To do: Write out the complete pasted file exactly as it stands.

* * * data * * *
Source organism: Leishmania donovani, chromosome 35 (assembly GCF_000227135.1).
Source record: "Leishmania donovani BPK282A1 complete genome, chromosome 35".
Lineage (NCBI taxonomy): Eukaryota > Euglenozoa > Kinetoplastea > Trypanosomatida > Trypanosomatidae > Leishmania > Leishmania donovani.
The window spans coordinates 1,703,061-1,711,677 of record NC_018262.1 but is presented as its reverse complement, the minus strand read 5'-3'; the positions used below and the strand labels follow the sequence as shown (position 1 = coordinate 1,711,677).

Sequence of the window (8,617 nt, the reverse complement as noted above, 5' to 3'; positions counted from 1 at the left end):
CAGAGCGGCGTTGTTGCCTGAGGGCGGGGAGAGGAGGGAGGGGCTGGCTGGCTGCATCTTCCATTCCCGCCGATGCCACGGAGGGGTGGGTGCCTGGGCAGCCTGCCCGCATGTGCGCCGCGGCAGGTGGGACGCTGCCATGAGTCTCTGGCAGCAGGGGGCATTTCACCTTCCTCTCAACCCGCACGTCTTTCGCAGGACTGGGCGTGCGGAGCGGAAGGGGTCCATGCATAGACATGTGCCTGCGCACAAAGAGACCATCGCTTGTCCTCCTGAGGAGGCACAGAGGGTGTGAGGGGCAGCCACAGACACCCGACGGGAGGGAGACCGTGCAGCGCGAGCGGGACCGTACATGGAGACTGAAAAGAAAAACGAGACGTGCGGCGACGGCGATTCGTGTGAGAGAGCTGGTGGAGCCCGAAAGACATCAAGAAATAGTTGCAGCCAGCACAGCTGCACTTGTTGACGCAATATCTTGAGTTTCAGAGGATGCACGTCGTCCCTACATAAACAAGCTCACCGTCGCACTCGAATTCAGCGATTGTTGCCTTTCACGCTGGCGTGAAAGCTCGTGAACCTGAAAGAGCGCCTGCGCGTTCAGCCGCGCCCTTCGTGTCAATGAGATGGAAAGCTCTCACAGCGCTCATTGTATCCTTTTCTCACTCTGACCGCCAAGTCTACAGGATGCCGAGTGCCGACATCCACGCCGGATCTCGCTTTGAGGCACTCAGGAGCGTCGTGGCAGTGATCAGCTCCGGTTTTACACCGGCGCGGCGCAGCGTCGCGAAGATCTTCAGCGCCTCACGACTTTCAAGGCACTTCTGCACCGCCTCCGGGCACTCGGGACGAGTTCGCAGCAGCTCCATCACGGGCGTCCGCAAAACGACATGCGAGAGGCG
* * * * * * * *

Source organism: Leishmania donovani, chromosome 35 (assembly GCF_000227135.1).
Source record: "Leishmania donovani BPK282A1 complete genome, chromosome 35".
Lineage (NCBI taxonomy): Eukaryota > Euglenozoa > Kinetoplastea > Trypanosomatida > Trypanosomatidae > Leishmania > Leishmania donovani.
The window spans coordinates 1,703,061-1,711,677 of record NC_018262.1 but is presented as its reverse complement, the minus strand read 5'-3'; the positions used below and the strand labels follow the sequence as shown (position 1 = coordinate 1,711,677).

Sequence of the window (8,617 nt, the reverse complement as noted above, 5' to 3'; positions counted from 1 at the left end):
CAGAGCGGCGTTGTTGCCTGAGGGCGGGGAGAGGAGGGAGGGGCTGGCTGGCTGCATCTTCCATTCCCGCCGATGCCACGGAGGGGTGGGTGCCTGGGCAGCCTGCCCGCATGTGCGCCGCGGCAGGTGGGACGCTGCCATGAGTCTCTGGCAGCAGGGGGCATTTCACCTTCCTCTCAACCCGCACGTCTTTCGCAGGACTGGGCGTGCGGAGCGGAAGGGGTCCATGCATAGACATGTGCCTGCGCACAAAGAGACCATCGCTTGTCCTCCTGAGGAGGCACAGAGGGTGTGAGGGGCAGCCACAGACACCCGACGGGAGGGAGACCGTGCAGCGCGAGCGGGACCGTACATGGAGACTGAAAAGAAAAACGAGACGTGCGGCGACGGCGATTCGTGTGAGAGAGCTGGTGGAGCCCGAAAGACATCAAGAAATAGTTGCAGCCAGCACAGCTGCACTTGTTGACGCAATATCTTGAGTTTCAGAGGATGCACGTCGTCCCTACATAAACAAGCTCACCGTCGCACTCGAATTCAGCGATTGTTGCCTTTCACGCTGGCGTGAAAGCTCGTGAACCTGAAAGAGCGCCTGCGCGTTCAGCCGCGCCCTTCGTGTCAATGAGATGGAAAGCTCTCACAGCGCTCATTGTATCCTTTTCTCACTCTGACCGCCAAGTCTACAGGATGCCGAGTGCCGACATCCACGCCGGATCTCGCTTTGAGGCACTCAGGAGCGTCGTGGCAGTGATCAGCTCCGGTTTTACACCGGCGCGGCGCAGCGTCGCGAAGATCTTCAGCGCCTCACGACTTTCAAGGCACTTCTGCACCGCCTCCGGGCACTCGGGACGAGTTCGCAGCAGCTCCATCACGGGCGTCCGCAAAACGACATGCGAGAGGCG